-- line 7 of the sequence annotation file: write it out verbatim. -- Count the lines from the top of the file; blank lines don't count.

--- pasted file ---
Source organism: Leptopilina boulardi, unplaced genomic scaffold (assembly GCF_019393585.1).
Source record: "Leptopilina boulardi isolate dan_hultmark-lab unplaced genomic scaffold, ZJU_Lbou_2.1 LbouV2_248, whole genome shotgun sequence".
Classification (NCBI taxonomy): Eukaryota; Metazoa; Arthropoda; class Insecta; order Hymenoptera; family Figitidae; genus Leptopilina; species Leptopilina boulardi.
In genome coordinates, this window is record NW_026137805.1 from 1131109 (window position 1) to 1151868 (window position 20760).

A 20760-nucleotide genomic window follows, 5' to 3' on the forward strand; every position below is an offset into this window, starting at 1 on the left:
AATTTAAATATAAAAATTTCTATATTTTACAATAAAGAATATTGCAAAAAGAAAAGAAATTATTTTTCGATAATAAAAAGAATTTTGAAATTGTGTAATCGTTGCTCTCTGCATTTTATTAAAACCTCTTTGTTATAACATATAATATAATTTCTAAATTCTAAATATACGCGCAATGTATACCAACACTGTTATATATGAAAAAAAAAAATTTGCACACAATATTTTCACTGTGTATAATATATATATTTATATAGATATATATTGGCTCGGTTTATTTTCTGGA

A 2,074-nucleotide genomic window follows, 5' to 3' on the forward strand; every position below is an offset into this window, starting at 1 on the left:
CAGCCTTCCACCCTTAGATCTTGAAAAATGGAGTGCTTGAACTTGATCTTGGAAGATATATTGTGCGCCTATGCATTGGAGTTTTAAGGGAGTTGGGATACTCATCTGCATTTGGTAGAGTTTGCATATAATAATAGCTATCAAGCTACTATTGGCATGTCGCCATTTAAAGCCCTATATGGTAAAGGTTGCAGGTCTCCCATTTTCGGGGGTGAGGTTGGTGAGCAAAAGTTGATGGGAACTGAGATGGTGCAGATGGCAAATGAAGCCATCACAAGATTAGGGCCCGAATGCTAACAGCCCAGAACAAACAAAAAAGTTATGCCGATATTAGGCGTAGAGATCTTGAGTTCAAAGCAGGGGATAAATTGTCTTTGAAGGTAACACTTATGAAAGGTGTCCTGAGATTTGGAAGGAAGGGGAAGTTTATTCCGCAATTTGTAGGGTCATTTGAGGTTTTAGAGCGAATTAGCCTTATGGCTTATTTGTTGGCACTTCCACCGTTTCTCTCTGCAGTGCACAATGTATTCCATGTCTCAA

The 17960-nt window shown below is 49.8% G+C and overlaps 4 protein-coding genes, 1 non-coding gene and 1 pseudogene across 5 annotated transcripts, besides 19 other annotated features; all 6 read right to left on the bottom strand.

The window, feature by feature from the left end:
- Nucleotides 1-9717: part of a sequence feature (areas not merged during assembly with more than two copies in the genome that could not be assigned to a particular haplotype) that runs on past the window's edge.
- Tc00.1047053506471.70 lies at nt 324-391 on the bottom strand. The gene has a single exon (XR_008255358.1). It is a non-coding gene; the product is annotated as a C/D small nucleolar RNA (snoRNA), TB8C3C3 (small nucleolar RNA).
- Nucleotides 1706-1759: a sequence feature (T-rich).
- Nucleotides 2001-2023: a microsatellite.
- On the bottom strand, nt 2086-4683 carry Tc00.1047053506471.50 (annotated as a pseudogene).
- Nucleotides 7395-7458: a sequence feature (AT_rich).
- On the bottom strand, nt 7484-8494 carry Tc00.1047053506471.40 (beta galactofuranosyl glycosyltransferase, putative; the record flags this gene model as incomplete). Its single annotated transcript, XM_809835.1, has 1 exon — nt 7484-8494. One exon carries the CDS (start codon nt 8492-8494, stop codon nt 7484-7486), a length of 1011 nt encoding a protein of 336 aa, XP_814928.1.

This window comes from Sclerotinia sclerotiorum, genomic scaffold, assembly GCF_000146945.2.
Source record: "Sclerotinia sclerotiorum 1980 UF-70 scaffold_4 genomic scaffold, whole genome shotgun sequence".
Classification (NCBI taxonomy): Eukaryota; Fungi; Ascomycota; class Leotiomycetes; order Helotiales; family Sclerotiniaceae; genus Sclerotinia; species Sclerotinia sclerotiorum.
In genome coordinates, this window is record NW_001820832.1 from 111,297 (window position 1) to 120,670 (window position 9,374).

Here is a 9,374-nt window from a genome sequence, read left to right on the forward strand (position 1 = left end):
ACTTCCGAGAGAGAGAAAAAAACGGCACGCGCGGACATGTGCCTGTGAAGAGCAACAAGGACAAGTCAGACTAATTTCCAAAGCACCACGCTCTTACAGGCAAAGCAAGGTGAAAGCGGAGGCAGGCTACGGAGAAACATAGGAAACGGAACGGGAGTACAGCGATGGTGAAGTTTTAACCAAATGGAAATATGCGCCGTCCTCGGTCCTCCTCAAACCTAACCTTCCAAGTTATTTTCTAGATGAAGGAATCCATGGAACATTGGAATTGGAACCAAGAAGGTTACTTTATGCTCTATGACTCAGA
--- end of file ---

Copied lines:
A 2,074-nucleotide genomic window follows, 5' to 3' on the forward strand; every position below is an offset into this window, starting at 1 on the left: